Jamaican company pumps $20-million in new UWI blue economic centre

By Hanan Redwan Published on March 18, 2022
Jamaican company pumps $20-million in new UWI blue economic centre

Jamaican company National Baking Company has provided a grant of US$130,000 or approximately $20 million to the University of the West Indies (UWI) for the establishment of an entity to focus on the blue economy in the region. 

The UWI and the National Baking Company Foundation signed an agreement last week for the setting up of the Centre of Excellence for Oceanography and Blue Economy (COBE).

COBE will be based at the UWI's Five Islands Campus in Antigua and Barbuda.

It is scheduled to open on August 1. 

UWI Vice Chancellor Professor Sir Hilary Beckles applauded the National Baking Company and its founder Gary “Butch” Hendrickson, noting that the partnership fits into the university's strategic plan to improve alignment with industry. 

Beckles said the partnership is important to the development of the marine and blue economy, which is critical to the future of the region.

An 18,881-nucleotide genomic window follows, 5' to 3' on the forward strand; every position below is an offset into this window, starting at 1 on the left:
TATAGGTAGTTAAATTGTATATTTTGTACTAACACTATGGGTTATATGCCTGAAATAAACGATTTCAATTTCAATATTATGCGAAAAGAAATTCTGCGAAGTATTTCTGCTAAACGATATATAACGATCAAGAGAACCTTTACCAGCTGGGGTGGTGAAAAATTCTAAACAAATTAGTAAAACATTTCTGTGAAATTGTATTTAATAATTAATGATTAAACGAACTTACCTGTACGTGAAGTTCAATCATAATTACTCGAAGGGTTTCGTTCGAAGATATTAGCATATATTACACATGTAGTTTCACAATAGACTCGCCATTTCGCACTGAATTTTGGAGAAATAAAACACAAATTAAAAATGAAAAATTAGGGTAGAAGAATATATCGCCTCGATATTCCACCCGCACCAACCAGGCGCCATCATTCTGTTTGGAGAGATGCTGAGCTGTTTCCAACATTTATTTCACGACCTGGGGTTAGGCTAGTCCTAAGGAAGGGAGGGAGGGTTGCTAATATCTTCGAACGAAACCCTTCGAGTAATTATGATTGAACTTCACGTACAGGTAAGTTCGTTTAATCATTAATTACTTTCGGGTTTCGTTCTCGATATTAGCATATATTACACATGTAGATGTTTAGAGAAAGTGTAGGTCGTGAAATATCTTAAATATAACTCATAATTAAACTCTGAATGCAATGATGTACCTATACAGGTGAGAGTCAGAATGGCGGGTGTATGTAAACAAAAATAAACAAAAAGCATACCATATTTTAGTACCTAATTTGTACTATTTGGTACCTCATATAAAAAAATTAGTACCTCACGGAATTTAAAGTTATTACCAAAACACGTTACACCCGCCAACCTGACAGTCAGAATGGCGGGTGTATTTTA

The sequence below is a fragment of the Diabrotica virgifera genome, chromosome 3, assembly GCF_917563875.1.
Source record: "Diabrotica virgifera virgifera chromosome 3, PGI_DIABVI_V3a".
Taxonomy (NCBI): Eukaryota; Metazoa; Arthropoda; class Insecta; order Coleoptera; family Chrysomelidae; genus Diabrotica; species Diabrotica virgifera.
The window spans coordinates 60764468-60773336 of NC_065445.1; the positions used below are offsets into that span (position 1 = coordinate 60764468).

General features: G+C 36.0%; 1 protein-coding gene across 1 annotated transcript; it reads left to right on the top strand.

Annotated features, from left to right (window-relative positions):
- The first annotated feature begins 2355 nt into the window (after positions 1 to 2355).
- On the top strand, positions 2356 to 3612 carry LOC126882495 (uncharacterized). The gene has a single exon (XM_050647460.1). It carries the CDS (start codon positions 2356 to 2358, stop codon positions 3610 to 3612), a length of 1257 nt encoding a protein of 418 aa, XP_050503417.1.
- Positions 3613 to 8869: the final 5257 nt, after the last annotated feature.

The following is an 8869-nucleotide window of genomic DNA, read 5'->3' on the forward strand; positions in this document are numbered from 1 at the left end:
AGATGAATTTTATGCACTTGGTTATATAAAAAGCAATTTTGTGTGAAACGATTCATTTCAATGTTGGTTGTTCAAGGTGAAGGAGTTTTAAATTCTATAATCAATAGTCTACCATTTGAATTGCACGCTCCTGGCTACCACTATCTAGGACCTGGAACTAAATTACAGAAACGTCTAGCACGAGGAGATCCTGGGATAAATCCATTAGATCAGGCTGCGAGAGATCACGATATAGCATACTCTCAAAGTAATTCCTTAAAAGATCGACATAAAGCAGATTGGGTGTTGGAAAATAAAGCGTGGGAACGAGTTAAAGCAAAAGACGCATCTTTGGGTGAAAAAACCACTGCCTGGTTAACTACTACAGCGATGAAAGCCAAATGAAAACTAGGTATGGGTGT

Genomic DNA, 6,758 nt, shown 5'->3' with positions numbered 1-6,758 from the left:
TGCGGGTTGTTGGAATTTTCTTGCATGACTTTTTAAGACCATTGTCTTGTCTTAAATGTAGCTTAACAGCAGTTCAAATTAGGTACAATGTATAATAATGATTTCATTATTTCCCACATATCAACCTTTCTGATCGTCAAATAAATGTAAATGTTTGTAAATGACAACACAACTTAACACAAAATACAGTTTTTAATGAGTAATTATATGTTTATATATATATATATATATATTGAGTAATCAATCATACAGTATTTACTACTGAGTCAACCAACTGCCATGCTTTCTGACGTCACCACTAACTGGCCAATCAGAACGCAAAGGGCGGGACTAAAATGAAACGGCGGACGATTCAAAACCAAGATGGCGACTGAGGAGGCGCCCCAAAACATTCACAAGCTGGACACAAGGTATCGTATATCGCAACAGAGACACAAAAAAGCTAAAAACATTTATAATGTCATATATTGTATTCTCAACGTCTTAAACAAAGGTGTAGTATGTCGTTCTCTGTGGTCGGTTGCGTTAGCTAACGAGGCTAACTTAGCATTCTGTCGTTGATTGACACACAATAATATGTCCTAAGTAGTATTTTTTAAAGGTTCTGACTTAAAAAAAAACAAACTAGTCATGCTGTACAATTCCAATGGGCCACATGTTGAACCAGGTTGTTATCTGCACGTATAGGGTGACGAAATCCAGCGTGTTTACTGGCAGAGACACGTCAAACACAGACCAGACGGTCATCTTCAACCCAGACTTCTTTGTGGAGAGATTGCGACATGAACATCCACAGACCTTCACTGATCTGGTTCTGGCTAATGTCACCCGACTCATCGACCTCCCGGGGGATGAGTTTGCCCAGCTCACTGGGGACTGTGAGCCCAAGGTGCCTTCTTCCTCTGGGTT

Five Islands' principal Professor Densil Williams said the centre will be a game-changer in the diversification of the economic sectors of the region.  

“It is important to note that the centre will be at the forefront of leading research and innovation on all issues related to the blue economy so that we can find new avenues for wealth generation using our vast ocean resources in the Caribbean,” he explained at the launch on March 7. 

Speaking to the importance of the centre, director of the National Baking Company Foundation, Craig Hendrickson, said climate change affected all the islands of the Caribbean and will have implications for business, all of which, he said, are users of the ocean in one way or another.  


The World Bank defines the blue economy as the sustainable use of ocean resources for economic growth and job provision while preserving the health of the marine and coastal ecosystem.

The ocean economy in the Caribbean is worth approximately US$407 billion, according to a 2016 World Bank paper. 

The COVID-19 induced crisis that hit the tourism-dependent economies of the region, including Jamaica, has intensified discussions about economic diversification.

Hanan Redwan

Hanan Redwan

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